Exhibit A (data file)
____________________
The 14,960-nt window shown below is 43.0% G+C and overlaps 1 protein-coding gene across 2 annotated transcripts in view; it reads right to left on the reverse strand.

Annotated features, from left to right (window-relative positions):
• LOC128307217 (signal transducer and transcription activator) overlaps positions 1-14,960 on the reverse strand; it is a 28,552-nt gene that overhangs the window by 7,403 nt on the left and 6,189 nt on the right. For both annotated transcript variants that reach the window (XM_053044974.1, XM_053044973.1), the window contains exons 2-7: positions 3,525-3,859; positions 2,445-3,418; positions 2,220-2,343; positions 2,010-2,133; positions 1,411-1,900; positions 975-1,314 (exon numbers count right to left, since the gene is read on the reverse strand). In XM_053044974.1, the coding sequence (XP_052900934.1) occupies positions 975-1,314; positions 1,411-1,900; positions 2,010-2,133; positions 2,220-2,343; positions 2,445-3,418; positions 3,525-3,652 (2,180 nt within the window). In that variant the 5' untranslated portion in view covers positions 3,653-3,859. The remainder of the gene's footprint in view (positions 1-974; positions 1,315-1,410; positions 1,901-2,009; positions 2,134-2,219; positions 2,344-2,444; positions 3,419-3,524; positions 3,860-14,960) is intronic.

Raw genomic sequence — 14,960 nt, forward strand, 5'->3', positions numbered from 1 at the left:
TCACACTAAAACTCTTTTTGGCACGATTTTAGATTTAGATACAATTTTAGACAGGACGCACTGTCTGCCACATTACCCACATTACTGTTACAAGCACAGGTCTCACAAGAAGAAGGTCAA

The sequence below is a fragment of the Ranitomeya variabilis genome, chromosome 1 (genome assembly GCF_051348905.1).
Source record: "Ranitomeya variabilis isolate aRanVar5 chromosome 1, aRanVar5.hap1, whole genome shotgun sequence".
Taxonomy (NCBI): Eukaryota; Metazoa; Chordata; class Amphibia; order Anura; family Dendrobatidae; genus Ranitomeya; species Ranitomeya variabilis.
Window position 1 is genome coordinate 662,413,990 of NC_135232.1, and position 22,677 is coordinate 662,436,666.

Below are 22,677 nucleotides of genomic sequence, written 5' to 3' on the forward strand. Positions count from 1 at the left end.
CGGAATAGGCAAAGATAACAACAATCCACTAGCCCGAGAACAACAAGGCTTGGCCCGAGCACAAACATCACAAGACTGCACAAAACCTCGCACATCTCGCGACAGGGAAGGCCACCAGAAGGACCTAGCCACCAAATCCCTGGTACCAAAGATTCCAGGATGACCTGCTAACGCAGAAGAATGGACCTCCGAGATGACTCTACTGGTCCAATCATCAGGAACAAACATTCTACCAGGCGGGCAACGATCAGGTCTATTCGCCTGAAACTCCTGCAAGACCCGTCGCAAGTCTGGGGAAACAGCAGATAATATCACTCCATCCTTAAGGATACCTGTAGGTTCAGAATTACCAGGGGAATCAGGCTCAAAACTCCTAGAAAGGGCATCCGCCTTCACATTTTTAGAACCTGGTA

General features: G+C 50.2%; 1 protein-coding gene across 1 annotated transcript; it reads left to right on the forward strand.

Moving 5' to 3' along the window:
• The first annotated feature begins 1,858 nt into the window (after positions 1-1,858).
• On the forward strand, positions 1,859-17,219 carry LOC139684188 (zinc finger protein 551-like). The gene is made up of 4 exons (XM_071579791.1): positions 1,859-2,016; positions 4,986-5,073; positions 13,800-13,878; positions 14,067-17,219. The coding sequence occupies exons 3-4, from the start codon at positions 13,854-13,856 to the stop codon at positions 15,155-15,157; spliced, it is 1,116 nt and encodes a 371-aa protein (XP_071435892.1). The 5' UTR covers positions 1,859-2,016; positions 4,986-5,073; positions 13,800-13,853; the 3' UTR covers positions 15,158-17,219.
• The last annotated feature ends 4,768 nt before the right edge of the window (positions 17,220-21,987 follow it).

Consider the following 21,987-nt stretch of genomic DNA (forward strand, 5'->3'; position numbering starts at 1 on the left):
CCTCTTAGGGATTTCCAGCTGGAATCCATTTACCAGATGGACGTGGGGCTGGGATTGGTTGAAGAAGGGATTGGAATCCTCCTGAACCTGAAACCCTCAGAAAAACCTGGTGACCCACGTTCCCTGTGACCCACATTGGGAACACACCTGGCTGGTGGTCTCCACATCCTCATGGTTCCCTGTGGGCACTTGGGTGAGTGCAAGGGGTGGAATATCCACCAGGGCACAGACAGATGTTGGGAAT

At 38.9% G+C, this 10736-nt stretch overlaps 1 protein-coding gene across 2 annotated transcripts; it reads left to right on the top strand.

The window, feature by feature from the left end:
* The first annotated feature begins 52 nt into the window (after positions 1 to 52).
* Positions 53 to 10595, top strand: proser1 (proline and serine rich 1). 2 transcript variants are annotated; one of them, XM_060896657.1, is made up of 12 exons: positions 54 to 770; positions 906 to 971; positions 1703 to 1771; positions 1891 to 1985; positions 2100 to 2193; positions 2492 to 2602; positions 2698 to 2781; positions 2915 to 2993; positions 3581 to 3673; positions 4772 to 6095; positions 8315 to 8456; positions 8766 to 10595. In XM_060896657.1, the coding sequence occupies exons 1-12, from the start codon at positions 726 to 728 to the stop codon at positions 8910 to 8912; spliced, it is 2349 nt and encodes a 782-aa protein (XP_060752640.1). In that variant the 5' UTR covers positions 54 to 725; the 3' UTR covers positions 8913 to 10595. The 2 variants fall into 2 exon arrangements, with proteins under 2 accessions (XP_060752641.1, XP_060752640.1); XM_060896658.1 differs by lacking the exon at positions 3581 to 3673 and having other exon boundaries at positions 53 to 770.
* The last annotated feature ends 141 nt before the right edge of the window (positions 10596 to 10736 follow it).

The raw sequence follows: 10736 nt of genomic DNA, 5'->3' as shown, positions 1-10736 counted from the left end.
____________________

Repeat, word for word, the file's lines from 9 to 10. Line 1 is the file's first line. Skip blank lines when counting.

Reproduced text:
Window position 1 is genome coordinate 662,413,990 of NC_135232.1, and position 22,677 is coordinate 662,436,666.

Below are 22,677 nucleotides of genomic sequence, written 5' to 3' on the forward strand. Positions count from 1 at the left end.